European Union companies are confident that the region's economic recovery, led by Germany, will continue even amid signs of a slowdown in the US, the Eurochambres trade group said in a study.
While the European Central Bank's interest-rate increases over the past year, and the prospect of further rises in 2007, “may have had a dampening effect” on investment forecasts, the Eurochambres survey “indicates stronger business confidence” than the European Commission's latest economic-growth projections, the group said today in a statement. “The main reason behind the upswing in the European economy is Germany's recovery,” Eurochambres, which represents 2,000 chambers of commerce and industry in Europe, said in releasing the survey. The group polled 78,000 companies across Europe in September and October. “The economic upswing is going to continue, although there are risks of a slower pace,” Eurochambres said, citing a potential slowdown in Germany in early 2007 and a cooling in the world economy.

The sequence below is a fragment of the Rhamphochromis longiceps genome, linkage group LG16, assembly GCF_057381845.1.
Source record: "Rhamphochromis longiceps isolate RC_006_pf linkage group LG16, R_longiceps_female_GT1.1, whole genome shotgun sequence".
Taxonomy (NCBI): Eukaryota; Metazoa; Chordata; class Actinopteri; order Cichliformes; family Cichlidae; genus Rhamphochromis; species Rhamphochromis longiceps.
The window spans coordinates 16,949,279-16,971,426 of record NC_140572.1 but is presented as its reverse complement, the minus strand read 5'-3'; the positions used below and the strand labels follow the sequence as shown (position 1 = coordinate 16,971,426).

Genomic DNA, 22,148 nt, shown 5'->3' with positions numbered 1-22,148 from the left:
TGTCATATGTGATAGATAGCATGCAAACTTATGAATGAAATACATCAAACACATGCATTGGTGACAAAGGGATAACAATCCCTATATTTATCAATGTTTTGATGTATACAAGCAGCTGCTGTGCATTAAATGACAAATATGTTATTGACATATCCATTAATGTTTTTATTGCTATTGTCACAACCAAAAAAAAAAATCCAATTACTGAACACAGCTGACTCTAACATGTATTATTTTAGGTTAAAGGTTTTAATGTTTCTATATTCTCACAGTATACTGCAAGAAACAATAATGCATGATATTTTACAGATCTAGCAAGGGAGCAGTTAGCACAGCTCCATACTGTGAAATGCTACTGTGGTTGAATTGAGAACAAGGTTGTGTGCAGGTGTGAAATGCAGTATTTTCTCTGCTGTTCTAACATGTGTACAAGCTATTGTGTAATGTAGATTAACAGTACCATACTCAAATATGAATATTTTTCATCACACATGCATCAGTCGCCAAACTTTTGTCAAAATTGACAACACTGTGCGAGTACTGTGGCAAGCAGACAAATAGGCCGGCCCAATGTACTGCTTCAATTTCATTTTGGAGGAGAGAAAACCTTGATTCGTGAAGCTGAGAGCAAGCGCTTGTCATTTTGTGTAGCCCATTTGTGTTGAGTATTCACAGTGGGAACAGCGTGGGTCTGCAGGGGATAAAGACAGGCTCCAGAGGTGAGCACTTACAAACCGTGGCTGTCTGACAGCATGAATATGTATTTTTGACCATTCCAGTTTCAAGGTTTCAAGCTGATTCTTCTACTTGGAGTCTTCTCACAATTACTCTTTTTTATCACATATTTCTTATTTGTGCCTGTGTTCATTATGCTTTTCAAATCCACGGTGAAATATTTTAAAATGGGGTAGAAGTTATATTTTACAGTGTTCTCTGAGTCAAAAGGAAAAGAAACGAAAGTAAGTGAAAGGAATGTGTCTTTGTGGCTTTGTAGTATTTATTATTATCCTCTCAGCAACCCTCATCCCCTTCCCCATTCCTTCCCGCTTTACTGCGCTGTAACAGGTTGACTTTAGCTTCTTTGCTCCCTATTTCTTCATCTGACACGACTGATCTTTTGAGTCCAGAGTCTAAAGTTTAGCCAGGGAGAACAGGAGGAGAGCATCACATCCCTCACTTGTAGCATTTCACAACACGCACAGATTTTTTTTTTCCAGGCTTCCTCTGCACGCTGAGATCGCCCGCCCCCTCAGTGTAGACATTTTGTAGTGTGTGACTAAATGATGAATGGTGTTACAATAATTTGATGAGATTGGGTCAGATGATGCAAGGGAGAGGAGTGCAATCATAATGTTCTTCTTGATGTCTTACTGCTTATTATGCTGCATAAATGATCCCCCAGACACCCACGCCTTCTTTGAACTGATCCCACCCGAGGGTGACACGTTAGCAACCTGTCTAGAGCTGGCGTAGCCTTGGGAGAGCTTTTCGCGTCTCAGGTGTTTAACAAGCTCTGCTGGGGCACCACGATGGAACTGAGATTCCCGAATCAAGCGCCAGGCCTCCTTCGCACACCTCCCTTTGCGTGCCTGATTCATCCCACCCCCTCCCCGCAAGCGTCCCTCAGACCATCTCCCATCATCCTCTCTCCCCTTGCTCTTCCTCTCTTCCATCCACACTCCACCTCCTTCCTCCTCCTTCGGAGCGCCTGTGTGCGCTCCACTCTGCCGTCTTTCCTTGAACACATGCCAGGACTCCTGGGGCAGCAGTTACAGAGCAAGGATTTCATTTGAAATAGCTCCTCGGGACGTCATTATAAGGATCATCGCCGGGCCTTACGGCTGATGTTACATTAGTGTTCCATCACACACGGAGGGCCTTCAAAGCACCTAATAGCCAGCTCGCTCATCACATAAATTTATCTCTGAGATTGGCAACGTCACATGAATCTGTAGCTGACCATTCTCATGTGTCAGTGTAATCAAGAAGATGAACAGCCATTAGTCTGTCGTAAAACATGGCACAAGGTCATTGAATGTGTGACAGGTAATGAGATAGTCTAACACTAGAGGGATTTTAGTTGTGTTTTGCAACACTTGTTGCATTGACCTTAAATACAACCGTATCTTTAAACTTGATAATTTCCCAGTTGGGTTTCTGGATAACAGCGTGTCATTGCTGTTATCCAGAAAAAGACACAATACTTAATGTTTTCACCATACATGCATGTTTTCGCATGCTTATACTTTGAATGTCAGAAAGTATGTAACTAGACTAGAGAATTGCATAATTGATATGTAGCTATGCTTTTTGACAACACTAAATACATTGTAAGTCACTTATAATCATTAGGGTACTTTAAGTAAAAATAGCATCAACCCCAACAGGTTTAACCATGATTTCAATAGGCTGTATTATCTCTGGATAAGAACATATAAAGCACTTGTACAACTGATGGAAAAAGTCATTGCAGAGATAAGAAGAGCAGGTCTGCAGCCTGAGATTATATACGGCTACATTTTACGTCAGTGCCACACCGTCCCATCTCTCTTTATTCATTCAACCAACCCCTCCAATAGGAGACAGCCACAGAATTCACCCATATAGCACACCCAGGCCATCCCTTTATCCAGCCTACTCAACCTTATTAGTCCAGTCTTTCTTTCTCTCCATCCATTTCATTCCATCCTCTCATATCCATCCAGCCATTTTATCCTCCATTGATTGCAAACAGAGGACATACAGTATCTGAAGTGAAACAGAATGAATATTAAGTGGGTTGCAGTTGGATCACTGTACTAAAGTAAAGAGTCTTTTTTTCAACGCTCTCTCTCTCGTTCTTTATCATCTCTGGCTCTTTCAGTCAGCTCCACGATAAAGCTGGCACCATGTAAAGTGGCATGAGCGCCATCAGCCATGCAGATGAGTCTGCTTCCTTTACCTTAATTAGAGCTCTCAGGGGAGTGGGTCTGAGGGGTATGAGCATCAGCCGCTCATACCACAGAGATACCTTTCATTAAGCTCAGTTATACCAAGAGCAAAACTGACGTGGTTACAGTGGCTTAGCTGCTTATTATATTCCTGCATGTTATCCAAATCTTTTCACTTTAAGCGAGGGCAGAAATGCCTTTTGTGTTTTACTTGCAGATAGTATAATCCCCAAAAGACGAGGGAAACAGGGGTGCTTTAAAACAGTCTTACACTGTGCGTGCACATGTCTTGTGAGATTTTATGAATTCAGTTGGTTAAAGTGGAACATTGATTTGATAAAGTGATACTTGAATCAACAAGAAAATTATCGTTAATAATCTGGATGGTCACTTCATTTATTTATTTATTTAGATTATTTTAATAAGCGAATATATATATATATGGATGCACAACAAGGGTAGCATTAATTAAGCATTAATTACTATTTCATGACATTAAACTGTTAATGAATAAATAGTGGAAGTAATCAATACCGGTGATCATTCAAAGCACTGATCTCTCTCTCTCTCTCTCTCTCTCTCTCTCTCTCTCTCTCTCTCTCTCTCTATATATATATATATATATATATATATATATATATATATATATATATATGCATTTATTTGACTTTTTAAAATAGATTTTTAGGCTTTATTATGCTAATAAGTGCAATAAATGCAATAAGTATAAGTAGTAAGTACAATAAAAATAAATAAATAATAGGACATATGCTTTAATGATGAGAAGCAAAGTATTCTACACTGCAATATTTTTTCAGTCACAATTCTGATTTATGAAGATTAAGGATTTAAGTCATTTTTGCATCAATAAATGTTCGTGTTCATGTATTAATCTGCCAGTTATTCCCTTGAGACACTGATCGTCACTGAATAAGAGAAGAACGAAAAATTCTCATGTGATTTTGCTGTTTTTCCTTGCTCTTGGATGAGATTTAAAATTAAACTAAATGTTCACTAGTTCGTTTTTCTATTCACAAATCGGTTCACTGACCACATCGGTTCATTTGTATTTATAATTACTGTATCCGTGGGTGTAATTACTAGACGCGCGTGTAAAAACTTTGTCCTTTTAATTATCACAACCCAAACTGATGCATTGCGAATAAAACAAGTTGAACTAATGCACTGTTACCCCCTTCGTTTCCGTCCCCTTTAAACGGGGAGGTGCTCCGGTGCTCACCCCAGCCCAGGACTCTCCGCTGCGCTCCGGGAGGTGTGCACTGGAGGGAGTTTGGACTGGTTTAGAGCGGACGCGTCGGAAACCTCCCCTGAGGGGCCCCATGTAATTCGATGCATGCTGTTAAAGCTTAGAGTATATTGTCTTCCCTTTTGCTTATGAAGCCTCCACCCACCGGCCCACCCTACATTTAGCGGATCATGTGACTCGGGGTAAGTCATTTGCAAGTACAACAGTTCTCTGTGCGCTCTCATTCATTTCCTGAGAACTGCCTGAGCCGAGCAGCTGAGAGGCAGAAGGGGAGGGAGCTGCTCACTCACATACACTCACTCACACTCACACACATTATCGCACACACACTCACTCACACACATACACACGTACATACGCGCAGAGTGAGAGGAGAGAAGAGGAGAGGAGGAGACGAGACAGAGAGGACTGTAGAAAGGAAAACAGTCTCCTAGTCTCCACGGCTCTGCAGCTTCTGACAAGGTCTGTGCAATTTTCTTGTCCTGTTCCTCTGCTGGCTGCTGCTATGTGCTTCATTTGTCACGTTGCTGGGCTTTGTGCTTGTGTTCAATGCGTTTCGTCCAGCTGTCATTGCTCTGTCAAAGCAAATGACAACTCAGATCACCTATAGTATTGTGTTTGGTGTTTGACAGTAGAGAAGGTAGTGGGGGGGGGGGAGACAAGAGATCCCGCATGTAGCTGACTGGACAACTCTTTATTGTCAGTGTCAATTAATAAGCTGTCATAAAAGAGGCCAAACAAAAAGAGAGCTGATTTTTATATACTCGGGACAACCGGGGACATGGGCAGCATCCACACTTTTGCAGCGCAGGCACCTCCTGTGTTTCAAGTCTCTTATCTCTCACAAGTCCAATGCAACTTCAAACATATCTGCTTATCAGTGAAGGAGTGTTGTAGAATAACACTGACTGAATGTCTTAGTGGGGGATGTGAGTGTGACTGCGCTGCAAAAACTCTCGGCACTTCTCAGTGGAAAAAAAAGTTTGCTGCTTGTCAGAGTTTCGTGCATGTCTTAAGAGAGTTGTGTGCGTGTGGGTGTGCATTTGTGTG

Business confidence in Germany, Europe's largest economy, unexpectedly rose in November, matching a 15-year high, as export and investment prospects improved. The ECB is poised to raise rates this week for the sixth time in a year, and ECB President Jean-Claude Trichet may prepare the ground for another increase in the first quarter as the euro region's fastest expansion in six years threatens to spur inflation. The Frankfurt-based ECB will lift its benchmark rate by a quarter-point to 3.5% on December 7, according to all of the 41 economists surveyed by Bloomberg News. If the slowdown in the US is sustained, it is “bound to impact negatively on European economies eventually,” Eurochambres said. The trade group urged countries to open up markets and make it easier for companies to hire workers' so as not to derail the recovery. (Bloomberg)